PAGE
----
Sharing relevant and engaging content will make prospects more responsive to your emails and drive them to your company’s website.

Reach Out With Personalization

Another prospecting technique to experiment with applies to networking events or conferences. Let’s say you’ve met a potential customer and you’ve spent time bonding while discussing the event topic and speakers. But you got so carried away in the conversation that you didn’t get to a point where you could talk about providing a solution.

Keep the conversation going after the event by sending them a book or article that relates back to the conference with a note attached.

For example: “Hey (insert name), it was great meeting you at the (conference/networking event) last week. We talked about the importance of digital ad sales but I didn’t get a chance to recommend this book to you and it’s one of my favorites on the topic. Figured I’d send it your way and if you have any other questions on how digital ad sales may work for your company, feel free to reach out. If not, hope you enjoy the book!”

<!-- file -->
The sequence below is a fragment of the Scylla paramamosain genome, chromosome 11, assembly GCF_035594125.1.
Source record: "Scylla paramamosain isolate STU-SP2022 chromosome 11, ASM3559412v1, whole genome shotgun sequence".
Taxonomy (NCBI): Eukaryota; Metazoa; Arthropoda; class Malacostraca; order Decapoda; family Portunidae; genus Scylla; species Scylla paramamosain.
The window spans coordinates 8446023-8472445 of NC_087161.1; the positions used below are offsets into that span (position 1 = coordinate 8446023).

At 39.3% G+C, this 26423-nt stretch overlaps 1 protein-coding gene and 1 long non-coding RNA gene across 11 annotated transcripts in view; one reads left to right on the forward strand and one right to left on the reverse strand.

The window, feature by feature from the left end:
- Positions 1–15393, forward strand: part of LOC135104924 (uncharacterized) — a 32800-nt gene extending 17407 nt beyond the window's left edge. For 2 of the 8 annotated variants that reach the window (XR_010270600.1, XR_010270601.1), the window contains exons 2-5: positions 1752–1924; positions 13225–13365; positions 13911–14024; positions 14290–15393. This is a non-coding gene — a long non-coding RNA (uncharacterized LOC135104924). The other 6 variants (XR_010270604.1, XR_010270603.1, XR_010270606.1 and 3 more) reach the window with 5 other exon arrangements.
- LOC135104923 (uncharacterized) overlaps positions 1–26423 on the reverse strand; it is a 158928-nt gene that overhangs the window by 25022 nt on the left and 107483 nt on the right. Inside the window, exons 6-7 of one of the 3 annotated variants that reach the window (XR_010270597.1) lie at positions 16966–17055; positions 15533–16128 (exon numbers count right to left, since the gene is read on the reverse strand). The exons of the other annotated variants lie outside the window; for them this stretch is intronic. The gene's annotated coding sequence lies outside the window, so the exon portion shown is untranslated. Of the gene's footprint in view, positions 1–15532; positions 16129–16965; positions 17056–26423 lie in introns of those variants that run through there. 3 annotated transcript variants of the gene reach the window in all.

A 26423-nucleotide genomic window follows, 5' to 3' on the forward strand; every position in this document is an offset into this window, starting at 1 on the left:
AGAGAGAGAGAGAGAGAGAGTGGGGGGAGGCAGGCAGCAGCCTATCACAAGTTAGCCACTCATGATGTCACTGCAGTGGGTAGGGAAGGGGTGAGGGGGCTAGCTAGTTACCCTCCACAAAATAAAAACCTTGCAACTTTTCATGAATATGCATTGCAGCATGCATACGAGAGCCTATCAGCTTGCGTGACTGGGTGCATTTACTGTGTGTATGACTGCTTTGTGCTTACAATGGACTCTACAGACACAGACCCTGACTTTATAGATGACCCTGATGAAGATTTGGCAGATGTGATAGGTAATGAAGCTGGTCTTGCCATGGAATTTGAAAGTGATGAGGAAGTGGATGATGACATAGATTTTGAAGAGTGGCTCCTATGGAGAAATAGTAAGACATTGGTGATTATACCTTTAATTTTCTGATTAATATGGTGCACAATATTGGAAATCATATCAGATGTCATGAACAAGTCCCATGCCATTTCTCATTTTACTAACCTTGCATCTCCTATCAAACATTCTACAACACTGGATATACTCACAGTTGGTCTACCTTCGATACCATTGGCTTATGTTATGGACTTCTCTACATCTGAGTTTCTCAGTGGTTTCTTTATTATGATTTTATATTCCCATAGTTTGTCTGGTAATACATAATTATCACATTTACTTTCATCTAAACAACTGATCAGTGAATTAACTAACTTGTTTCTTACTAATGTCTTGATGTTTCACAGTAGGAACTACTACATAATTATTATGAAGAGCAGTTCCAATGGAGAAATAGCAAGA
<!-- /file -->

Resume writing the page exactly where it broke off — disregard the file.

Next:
People love having a personalized experience, so make the next person you meet feel extra special by adding a personal touch that speaks to them and makes them feel heard.

Be the Hostess with the Mostess

As a more long term tactic, you may consider hosting your own event.

An approach of this sort would be an invite-only luncheon or cocktail party for CEO’s and other top level execs.

This technique may take more time to yield results since you’re inviting them to network with each other while also getting to know you as an industry leader. However, you’ll be able to hear their pain points and build fruitful relationships. Furthermore, hosting an event shows initiative, organization, and the forward thinking it takes to be a leader.